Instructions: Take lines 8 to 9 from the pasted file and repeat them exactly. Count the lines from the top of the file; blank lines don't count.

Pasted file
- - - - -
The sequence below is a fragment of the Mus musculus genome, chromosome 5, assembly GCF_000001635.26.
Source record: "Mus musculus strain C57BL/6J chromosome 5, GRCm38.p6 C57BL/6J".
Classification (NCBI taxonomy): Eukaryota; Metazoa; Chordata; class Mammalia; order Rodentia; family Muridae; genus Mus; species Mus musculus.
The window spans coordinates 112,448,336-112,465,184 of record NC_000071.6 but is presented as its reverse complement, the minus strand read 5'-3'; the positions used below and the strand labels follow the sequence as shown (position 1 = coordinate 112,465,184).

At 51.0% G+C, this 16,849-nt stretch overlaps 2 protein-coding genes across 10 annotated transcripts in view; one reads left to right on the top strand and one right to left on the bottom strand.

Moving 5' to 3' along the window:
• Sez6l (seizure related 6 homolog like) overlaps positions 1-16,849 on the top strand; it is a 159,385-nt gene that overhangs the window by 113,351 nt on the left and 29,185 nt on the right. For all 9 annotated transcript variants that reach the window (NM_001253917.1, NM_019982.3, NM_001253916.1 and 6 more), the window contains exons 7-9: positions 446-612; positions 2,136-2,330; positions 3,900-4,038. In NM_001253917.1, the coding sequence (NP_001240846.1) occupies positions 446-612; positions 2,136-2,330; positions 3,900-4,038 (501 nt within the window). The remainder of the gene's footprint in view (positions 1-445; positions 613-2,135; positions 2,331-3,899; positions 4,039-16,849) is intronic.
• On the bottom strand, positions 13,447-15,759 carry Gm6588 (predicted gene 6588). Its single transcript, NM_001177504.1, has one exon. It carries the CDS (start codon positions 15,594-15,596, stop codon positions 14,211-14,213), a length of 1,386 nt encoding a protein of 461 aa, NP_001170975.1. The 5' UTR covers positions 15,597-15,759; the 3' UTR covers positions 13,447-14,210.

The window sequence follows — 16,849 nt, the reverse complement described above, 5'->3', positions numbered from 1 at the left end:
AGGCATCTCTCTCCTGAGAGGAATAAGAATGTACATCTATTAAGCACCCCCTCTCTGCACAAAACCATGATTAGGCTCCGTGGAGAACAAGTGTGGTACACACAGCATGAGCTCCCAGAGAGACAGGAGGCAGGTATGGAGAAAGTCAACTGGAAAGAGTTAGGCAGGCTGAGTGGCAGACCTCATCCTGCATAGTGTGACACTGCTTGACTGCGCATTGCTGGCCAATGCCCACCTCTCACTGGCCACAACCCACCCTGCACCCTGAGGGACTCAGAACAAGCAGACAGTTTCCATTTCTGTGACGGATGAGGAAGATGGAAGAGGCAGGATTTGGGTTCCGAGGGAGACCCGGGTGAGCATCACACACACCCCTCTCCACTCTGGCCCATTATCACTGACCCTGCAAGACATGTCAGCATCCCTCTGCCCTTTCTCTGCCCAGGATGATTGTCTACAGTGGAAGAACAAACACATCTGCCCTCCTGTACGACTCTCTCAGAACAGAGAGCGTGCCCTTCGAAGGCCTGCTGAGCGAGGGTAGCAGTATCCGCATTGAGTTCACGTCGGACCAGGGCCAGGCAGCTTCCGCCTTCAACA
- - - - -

• On the bottom strand, positions 13,447-15,759 carry Gm6588 (predicted gene 6588). Its single transcript, NM_001177504.1, has one exon. It carries the CDS (start codon positions 15,594-15,596, stop codon positions 14,211-14,213), a length of 1,386 nt encoding a protein of 461 aa, NP_001170975.1. The 5' UTR covers positions 15,597-15,759; the 3' UTR covers positions 13,447-14,210.

The window sequence follows — 16,849 nt, the reverse complement described above, 5'->3', positions numbered from 1 at the left end: